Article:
The Root of Worship

By Russell Henderson, Contributing Writer
September 21, 2017

Read more from Russell Henderson
One of my favorite passages on worship is Romans 12:1, and I believe that this verse gives us a true definition of what it really means to worship. Let's read this verse from the NIV and the Amplified Bible.

Therefore, I urge you, brothers, in view of God's mercy, to offer your bodies as living sacrifices, holy and pleasing to God—this is your spiritual act of worship.

I APPEAL to you therefore, brethren, and beg of you in view of [all] the mercies of God, to make a decisive dedication of your bodies [presenting all your members and faculties] as a living sacrifice, holy (devoted, consecrated) and well pleasing to God, which is your reasonable (rational, intelligent) service and spiritual worship.
(The Amplified Bible)

The first thing that we see in this passage is our motive for worship. "In view of all the mercies of God." When we worship, the first thing we are asked to do is to take into account the mercies of God. We are to have an "attitude of gratitude" toward His mercies. So the question that we need to ask ourselves is, "Do the mercies of God ever cease to exist?" And obviously the answer is NO! Lamentations 3:22-23 states, "The faithful love of the Lord never ends! His mercies never cease. Great is his faithfulness; his mercies begin afresh each morning." So if we are taking into consideration the mercies of the Lord, then we must do so every day. The Lord's mercy is not something that is recycled. It is not like rollover minutes on our wireless phone service. The Lord's mercies are new for us every day, and as a result, our worship should be fresh and new every day. Worship begins with an encounter of God's mercy.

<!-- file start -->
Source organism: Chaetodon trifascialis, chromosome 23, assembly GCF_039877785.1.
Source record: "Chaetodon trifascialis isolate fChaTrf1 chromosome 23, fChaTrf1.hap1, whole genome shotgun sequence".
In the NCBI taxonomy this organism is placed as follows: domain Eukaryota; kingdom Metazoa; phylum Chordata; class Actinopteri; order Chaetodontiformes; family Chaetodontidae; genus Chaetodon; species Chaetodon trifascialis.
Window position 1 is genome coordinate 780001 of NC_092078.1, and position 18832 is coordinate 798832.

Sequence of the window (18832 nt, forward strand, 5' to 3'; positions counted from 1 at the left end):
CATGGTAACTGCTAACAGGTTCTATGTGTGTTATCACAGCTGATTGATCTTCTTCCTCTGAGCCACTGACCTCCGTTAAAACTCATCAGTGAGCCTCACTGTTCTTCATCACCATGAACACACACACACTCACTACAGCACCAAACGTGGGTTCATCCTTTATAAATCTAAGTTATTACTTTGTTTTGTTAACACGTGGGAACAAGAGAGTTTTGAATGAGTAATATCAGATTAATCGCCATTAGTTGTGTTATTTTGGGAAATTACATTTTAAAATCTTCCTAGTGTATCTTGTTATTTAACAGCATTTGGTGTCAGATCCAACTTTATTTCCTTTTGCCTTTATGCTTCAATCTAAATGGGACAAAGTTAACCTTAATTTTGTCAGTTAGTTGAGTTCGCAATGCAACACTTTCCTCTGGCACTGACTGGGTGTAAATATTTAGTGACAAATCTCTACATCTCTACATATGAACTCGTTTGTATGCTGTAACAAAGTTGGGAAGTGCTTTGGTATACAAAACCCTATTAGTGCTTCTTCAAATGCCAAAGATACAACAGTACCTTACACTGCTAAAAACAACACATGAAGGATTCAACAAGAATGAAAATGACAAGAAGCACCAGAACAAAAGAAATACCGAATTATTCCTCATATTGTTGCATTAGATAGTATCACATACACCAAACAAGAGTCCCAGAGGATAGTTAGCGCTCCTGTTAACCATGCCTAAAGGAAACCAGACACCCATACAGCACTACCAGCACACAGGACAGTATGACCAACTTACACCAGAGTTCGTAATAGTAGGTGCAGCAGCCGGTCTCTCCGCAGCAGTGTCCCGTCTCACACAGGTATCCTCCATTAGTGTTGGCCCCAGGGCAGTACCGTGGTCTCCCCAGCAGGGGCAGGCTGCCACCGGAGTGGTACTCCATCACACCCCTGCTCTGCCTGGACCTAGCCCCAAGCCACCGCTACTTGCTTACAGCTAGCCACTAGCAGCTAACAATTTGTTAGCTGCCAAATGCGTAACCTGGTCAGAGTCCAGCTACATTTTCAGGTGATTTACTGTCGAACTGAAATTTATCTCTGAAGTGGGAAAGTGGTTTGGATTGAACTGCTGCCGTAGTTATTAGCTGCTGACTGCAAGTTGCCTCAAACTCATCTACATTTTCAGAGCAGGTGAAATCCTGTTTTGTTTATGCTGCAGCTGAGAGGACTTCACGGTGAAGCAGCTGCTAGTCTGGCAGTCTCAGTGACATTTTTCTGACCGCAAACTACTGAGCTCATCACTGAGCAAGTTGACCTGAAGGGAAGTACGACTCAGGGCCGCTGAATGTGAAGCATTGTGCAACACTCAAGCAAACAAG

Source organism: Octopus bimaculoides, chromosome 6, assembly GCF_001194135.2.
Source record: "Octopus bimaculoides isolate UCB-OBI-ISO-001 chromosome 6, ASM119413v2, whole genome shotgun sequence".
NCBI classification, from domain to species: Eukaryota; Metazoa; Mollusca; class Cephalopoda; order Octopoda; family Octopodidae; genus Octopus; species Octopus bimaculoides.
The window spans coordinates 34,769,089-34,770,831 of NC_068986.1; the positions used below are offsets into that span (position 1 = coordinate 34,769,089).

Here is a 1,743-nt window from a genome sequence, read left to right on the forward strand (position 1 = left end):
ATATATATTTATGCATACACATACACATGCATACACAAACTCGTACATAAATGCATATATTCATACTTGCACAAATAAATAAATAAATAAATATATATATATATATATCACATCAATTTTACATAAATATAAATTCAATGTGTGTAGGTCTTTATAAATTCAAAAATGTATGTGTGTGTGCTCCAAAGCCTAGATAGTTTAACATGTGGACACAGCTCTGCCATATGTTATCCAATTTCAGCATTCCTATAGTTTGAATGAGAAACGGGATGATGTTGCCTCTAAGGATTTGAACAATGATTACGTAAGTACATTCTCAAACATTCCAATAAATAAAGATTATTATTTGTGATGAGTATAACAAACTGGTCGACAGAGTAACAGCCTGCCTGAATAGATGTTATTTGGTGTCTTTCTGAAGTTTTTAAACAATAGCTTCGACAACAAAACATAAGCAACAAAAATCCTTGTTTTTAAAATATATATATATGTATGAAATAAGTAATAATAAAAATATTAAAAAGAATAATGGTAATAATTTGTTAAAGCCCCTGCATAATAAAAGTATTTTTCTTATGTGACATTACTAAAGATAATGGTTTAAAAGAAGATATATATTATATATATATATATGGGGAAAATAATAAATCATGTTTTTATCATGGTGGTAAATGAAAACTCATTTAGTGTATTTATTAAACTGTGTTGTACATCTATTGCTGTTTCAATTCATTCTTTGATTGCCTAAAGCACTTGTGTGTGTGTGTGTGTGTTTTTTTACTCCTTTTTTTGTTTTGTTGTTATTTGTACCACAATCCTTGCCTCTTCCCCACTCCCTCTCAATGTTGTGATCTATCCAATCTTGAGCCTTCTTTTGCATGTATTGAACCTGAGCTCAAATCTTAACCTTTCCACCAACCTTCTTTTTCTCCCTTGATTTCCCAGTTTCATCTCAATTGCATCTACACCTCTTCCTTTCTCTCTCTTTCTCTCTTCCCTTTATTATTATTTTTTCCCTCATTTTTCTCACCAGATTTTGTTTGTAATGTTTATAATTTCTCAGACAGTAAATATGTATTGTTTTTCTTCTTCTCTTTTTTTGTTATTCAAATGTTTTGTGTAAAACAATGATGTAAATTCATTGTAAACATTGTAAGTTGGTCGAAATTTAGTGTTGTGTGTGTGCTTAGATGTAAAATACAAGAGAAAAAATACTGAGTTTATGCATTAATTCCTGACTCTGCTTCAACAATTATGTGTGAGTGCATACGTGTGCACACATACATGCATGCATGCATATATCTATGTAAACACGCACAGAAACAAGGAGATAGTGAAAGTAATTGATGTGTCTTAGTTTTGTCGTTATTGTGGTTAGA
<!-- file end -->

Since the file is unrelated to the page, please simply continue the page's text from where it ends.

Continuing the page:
I like the classic "pulpit" definition of mercy and grace. Grace is receiving favor that we don't deserve, while mercy is not receiving punishment that we do deserve. Friends, we are a sinful people. I can tell you that there are punishments that I should have received because of sin, but because of God's mercy I was spared the punishment. When you think of the mercy of God in this way it should cause an overwhelming feeling of gratitude and humility to rise up within you, and that is the birthplace of worship.

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